Delhi Chief Minister Sheila Dikshit today exhorted the residents to make rational use of water and electricity .The use of recycled water for gardening would go a long way in saving drinking water. The water-harvesting scheme would be introduced in 205 schools and an amount of Rs.40 crore has been earmarked. The Delhiites have bought around five lakh CFLbulbs .The use of these bulbs would help save 1200 MW.

Paharpur Business Centre and Software Technology Incubator Park jointly organised a function to celebrate the Earth Day today in the Capital. Issues like

The prevailing confusion over environmental safety of the compact fluorescent lamps (CFLs) came into sharp focus in Rajya Sabha on Monday. In reply to a question during the Question Hour, power minister Sushil Kumar Shinde said that the government has appointed a task force for studying steps for safe management of the disposal of CFLs. Mr Shinde said in his reply that use of CFLs at home or in any other building is not harmful.

Just three days after Chief Minister Prem Kumar Dhumal launched the Rs 80-crore energy saving scheme, designed to provide free compact fluorescent lamps (CFL) to all domestic consumers, Himachal Pradesh State Electricity Board has called the country's top CFL manufacturers to work out modalities for the scheme's implementation.

India is fast waking up to use of energy-efficient lighting. Ever mounting power consumption with demand outstripping supply every year has further made it essential.

In what comes as good news for those rallying for energy conservation, the government has announced a tax cut on compact fluorescent lamps (CFL) and BIS certified or BEE star rated electronic chokes.

Across the world, consumers are being urged to stop buying dated incandescent light bulbs and switch to new spiral fluorescent bulbs, which use about 25 percent of the energy and last 10 times longer. In Britain, there is a Ban the Bulb movement. China is encouraging the change. And the U.S. Congress has set new energy efficiency standards that will make Edison's magical invention obsolete by the year 2014. Now, the question is how to dispose of these compact fluorescent bulbs once they break or quit working. Unlike traditional light bulbs, each of these spiral bulbs has a tiny bit of a dangerous toxin - around 5 milligrams of mercury. And although one dot of mercury might not seem so bad, almost 300 million compact fluorescents were sold in the United States last year. That is already a lot of mercury to throw in the trash, and the amounts will grow ever larger in coming years. Businesses and government recyclers need to start working on more efficient ways to deal with that added mercury. Ellen Silbergeld, a professor of environmental health at Johns Hopkins University in Baltimore, is raising the cry about the moment when millions of these light bulbs start landing in landfills or incinerators all at once. The pig in the waste pipeline, she calls it. Even when warned, public officials are never great at planning. The Environmental Protection Agency focuses mostly on the disposal of one bulb at a time. If you break a fluorescent bulb, there is no need to call in the hazmat team, the agency says. Just clean it up quickly with paper (no vacuuming or brooms), and open the window for a 15-minute douse of fresh air. Tuck the debris into a plastic sack and, if there is no special recycling nearby, discard it in the regular trash. Interestingly, one of the main reasons to use these bulbs is that when they cut down on energy use, they also cut down on mercury emissions from power plants. And even with their mercury innards, these bulbs are still better for the environment than the old ones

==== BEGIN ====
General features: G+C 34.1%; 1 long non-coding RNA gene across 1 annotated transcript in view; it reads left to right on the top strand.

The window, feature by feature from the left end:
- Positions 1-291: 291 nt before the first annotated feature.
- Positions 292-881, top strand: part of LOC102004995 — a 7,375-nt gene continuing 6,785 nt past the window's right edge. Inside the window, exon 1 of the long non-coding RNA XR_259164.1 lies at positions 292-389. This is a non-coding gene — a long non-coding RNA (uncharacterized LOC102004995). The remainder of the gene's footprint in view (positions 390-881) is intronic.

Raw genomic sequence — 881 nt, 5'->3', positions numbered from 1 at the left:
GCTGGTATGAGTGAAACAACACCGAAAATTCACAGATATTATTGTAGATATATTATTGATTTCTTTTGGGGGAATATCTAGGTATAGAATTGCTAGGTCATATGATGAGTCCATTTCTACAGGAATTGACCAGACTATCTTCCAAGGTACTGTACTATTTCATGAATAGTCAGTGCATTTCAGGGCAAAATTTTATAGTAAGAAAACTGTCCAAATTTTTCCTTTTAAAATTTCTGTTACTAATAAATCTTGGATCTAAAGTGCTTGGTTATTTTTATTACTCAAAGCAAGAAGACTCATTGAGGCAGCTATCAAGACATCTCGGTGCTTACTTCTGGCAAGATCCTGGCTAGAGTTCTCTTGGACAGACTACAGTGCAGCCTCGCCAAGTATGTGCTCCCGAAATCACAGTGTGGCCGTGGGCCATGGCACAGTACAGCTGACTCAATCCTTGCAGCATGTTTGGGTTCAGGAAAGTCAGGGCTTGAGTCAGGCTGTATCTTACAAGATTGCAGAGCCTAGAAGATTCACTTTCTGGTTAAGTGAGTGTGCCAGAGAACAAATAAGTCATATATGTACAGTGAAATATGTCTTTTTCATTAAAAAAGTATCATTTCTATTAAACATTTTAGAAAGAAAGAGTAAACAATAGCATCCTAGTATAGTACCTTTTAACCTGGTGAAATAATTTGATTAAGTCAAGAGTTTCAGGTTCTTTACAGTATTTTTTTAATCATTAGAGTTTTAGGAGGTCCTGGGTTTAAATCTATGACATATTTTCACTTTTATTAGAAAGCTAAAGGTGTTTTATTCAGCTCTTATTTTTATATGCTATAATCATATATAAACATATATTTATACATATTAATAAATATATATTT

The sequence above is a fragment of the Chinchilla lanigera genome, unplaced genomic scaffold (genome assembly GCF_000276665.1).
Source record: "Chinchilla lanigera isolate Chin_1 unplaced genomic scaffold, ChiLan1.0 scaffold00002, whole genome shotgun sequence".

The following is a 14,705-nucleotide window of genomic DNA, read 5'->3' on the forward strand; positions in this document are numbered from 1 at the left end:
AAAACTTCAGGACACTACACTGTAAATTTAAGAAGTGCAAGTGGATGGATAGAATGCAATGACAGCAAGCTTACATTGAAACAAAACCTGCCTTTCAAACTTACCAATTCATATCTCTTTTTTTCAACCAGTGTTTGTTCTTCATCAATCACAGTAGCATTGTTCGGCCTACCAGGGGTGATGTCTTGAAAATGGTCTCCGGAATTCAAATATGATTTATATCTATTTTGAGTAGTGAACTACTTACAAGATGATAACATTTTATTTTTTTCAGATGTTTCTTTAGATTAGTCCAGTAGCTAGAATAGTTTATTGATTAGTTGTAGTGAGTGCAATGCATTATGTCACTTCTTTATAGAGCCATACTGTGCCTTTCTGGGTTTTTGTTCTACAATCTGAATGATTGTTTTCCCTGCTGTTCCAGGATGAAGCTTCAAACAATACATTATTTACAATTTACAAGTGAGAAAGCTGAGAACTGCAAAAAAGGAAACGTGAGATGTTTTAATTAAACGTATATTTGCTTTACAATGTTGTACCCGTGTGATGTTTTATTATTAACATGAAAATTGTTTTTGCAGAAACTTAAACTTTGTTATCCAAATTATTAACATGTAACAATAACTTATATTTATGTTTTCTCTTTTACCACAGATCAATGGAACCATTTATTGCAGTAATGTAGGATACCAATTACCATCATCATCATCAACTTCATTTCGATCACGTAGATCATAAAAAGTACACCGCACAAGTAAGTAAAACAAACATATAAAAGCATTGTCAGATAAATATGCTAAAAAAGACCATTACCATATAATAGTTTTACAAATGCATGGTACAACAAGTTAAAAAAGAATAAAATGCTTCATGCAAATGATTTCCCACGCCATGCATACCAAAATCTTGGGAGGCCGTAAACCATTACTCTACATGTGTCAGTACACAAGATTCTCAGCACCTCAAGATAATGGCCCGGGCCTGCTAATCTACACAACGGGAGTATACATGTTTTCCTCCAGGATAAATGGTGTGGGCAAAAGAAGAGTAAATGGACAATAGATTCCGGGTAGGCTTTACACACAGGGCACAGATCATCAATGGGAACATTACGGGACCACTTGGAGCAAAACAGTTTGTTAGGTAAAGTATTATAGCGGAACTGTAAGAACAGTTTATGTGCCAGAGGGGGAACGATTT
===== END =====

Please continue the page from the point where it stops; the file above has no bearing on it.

If households in Delhi replace four ordinary bulbs with four compact fluorescent lamps (cfls), their annual savings would be around Rs 273 crore. Startling figure. The highly energy inefficient

CFL consists of a long glass tube fitted with electrodes. The tube is filled with mercury vapour and gas (argon or xenon). The glass tube's interior is coated with phosphor. When electricity is supplied, electrons are released from the electrodes, which excite the mercury atoms causing them to emit ultraviolet (UV) light.


1. CHANGE YOUR BULBS Replace incandescent bulbs with compact fluorescent lamps (cfl)